Why don't I share those short ideas with you? Because shorting is a dangerous game . Because I don't want to have to disclose which companies I am short, for fear our readers will gang-tackle me. Because I don't want to risk the wrath of companies that will demand that I be investigated because I am short them. I have already been investigated by the government for saying negative things about a company that I wasn't short. That's all I need: to be investigated for something that I am short!! No thanks. Life is too short! (Here it is again. I went on TV bashing Wavephore. It got knocked down. I must have known what I was talking about, as it went considerably lower in the interim. In the meantime, the company figured I had to be short it and complained to the Federal government. I wasn't short it so I was vindicated. But it taught me a valuable lesson. Don't speak openly about your shorts. The company involved might accuse you of doing something illegal and you will get investigated by the U.S. government. You don't want that.)

One other area of concern: foreign stocks of countries with weak currencies (i.e. Latin America). These act terribly when the Fed tightens. In fact, in the final installment of this series, on Friday, I will reveal what got us out of 1994 -- that is, foreign crisis -- and how it will probably do the same again. (These stocks would seem to be in the best shape for shorting if you think the Fed is going to raise rates big. But if you think that the rate hikes are almost done, you want to own Brazil and Argentina for big bangs for the buck.)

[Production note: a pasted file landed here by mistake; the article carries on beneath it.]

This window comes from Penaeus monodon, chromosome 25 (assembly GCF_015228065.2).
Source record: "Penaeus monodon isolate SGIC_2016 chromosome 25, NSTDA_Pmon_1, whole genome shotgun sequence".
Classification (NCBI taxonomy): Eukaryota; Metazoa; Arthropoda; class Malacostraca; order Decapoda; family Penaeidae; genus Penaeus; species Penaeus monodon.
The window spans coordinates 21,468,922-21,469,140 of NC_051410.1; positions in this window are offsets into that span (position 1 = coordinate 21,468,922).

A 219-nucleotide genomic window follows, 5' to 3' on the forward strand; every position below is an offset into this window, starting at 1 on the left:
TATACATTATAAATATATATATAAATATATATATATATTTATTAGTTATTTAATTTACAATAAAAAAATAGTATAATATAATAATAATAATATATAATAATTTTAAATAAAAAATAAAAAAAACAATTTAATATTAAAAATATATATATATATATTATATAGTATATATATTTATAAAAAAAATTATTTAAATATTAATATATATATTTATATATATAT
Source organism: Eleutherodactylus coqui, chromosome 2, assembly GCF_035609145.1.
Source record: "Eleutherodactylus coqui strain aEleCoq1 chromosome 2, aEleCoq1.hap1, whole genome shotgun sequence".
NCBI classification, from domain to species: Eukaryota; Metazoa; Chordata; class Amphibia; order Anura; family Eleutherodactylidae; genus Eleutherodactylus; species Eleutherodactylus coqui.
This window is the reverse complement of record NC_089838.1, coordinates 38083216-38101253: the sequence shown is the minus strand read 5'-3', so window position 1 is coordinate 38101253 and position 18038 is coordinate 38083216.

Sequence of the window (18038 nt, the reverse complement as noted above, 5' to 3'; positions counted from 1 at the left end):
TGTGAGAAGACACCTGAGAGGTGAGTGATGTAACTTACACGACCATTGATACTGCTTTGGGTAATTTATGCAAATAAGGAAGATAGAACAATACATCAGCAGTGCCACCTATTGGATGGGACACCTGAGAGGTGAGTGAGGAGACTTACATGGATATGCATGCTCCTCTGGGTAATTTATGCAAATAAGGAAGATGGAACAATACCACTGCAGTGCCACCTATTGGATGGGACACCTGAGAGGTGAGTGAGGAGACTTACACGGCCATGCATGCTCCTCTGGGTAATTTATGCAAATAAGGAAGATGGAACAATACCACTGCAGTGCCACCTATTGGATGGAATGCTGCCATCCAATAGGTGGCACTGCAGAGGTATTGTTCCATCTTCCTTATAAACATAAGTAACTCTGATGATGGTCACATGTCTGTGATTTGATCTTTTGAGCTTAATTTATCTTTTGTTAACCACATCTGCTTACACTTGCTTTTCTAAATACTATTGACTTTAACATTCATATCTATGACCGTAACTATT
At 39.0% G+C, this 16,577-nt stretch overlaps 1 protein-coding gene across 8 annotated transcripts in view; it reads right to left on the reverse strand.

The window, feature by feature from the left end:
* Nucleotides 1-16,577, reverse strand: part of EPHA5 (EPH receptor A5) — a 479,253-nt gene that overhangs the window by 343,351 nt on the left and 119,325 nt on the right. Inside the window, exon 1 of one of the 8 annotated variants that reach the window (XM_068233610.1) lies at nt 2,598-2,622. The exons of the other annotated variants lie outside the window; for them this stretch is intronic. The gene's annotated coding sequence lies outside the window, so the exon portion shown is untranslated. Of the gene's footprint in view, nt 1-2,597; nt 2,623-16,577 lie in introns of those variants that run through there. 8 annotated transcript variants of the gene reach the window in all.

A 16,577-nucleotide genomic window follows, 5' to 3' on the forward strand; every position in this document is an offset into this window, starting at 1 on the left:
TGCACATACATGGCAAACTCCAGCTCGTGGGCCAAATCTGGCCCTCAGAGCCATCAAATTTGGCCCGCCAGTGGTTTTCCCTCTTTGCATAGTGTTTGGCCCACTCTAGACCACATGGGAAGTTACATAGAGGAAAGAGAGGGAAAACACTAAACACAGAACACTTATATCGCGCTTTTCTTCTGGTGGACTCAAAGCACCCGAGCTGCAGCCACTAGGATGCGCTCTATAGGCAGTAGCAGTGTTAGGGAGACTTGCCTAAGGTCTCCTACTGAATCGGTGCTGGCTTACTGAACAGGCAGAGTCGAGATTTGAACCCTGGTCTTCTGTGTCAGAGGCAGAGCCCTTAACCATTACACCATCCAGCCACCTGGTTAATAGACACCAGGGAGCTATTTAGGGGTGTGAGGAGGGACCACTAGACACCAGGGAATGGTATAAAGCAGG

James J. Cramer is manager of a hedge fund and co-founder of TheStreet.com. At time of publication, his fund was long Cisco, EMC, Pfizer, Texas Instruments and Target. His fund often buys and sells securities that are the subject of his columns, both before and after the columns are published, and the positions that his fund takes may change at any time. Under no circumstances does the information in this column represent a recommendation to buy or sell stocks. Cramer's writings provide insights into the dynamics of money management and are not a solicitation for transactions. While he cannot provide investment advice or recommendations, he invites you to comment on his column at jjcletters@thestreet.com.